When I Need a Gentle Reminder: A Revisit to my To-Be List
Original Run Date: January 21, 2011.
It’s another snow day here in the fine city of Louisville, Kentucky. And that means three things:
1. Kentuckians are very afraid to drive on any amount of snow. Very, very afraid.
2. Our school make-up days will now extend into the summer (which is entirely too short as it stands, in my opinion. Seriously—since when did the entire month of August cease to be part of summer? And now, we will begin eating away at June, too? *sigh* ).
3. My To-Do list is totally shot, again.
Do 2 loads of laundry
Pick up clothes from the dry cleaners
Go to Target
Change the sheets on two of the beds
Mop kitchen floor
Return phone calls
Don’t get me wrong. I LOVE me a good snow day. I cherish having my kids home. I like to bake homemade chocolate chip granola bars. I like to make a big ‘ole pot of something hot. I have been known to stay in jammies all day. I get all-nostalgic, remembering as a child playing in four-foot snow drifts, and thawing out in front of the heating vent with a cup of hot chocolate.
But running a household of five takes a certain amount of organization and self-discipline. Snow days don’t really scream “Let’s have a day of organization and self-discipline!” do they.
I know, I know. I’ve been a mother long enough to realize I need to go-with-the-flow on days like today. But honestly, something about setting aside all I have to do (again) generates a bit of anxiety within me. The slightest hint of frustration. Blowing it all off for the sake of another snow day means tomorrow’s chores instantly multiply. And I already feel like I don’t have enough hours in the day to do all I need to do today. Know what I’m saying?
So, this morning as I lay in bed, watching the sun peek over the trees, listening to the stirrings of children emerging from their warm beds, I think about everything I intended to do today that won’t happen. And in my pre-caffeinated anxiety, I hear the undeniable whisper of God.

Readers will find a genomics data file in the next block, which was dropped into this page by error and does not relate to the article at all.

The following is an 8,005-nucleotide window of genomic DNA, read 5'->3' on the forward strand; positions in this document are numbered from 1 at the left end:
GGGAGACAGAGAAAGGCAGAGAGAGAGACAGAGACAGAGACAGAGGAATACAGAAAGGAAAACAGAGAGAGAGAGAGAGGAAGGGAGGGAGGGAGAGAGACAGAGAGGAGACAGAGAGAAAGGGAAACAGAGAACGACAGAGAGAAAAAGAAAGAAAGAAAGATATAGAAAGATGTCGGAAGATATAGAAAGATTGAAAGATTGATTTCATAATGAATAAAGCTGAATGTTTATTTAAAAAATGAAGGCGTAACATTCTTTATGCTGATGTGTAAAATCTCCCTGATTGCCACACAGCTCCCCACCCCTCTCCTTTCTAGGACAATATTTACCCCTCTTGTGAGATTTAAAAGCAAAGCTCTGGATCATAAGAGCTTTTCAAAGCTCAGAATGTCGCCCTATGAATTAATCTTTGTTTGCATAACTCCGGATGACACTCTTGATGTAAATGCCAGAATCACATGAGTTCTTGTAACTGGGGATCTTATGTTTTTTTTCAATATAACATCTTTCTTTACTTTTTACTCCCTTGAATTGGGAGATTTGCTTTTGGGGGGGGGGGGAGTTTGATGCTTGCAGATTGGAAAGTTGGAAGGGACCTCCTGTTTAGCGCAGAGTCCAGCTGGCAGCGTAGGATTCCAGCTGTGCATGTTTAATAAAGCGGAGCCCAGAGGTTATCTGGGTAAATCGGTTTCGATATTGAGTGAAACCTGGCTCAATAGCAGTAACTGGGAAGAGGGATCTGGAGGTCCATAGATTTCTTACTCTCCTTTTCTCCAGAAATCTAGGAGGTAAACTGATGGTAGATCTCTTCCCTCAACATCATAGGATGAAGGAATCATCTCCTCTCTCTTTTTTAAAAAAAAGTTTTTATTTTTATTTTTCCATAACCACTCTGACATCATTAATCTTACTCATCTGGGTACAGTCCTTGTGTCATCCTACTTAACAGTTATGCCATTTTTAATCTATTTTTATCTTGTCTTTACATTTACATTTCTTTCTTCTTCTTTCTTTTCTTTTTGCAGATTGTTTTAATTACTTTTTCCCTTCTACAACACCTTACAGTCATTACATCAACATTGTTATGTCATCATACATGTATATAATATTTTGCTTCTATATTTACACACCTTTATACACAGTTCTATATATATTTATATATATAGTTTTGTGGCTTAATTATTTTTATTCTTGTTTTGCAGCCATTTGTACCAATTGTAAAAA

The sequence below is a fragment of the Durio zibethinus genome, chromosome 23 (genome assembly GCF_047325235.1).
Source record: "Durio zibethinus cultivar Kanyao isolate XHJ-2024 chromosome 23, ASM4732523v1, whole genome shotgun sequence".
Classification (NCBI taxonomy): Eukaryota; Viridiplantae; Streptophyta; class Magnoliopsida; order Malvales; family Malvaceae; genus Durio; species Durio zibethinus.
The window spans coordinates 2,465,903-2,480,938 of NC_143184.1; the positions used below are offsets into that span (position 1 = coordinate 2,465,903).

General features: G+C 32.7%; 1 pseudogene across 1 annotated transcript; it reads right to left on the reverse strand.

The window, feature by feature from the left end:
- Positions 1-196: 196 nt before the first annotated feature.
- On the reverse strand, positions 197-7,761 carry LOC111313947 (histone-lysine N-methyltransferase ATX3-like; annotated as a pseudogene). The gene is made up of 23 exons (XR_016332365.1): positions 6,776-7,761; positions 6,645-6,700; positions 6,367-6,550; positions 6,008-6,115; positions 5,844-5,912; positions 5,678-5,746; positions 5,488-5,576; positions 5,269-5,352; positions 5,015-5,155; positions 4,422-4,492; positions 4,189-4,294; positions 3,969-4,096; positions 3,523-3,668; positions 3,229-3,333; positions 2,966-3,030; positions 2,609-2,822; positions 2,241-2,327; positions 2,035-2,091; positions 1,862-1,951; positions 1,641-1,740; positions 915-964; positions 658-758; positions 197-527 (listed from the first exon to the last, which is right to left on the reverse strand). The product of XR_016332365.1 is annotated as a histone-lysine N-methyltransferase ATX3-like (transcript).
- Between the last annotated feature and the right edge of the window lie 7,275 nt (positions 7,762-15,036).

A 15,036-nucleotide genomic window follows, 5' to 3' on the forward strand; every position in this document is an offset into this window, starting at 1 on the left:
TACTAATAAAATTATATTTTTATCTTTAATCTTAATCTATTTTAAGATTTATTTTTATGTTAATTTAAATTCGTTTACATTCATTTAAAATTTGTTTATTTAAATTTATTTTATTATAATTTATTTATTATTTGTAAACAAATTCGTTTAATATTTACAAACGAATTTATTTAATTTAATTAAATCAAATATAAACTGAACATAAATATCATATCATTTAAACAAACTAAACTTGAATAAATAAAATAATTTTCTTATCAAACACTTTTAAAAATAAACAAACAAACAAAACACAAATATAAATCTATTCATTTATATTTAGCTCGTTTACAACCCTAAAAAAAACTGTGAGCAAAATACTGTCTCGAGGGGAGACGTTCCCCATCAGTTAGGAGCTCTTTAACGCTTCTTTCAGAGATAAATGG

Be gentle: with children who spill dry cereal on the carpet, forget to make their beds and fail to brush their teeth.
Be patient: when absolutely no one moves as quickly as you want them to.
Be kind: to everyone, always.
Be present: to a little boy who wants to share with you every detail of the dragon he fought and conquered on level nine of his Wii game.
Be fun: with the little girl who is asking you to play doll-house, again. With the kids who are begging you to put on your coat and boots and sled with them down the hill.
Be a peacemaker: when you hear sarcastic tones and angry responses behind closed doors
Be merciful: if you are going to err today, let it be on the side of mercy.
Be self-controlled: Pause before you respond, before you react.
Be pure in heart: Let the motivation for everything you do today be the extension of My love to your children and your husband.
Be full of faith: I know exactly where you are today. I created the snow. I created your children. I saw this day before it ever came to be. And I have lovingly and graciously equipped you to DO and to BE all I called you to DO and BE.
Good thoughts to read again! I have a huge to-do list, but am taking time to read, snuggle with one who is home with an injury, and bake her favorite muffins 🙂 (But still hoping to sneak in some food prep and vacuuming!) Have a great snow day…it is so very blasted cold here 🙁
Thank you Mindy. My kids would LOVE to have a Mommy who bakes like you do.
Great list Sandy. We should let our to do list be driven by our to be list always. Snowing here too. Enjoy your snow day.
Thanks, Mark. Too bad your kids are too old to have a day off. Stay safe on the snowy roads.
I just read this today (Wednesday) as I had my to-do list written out and as school got called off at the last minute. It is a perfect read for me. Thank you for the list of “Be” ‘s.
PS – I started following your blog after I read your post about Mean Kids. IT WAS AWESOME. Please don’t let those negative comments make any dent in the positive words you have given so many of us that didn’t quite know what to say when our child has to deal with the Mean Kid.
Thank you for the encouragement, Dawn. The feedback was overwhelmingly positive. Why is it that we (I) dwell on the 5% criticism instead? (BTW, welcome to my blog. I’m so glad you are here.) 🙂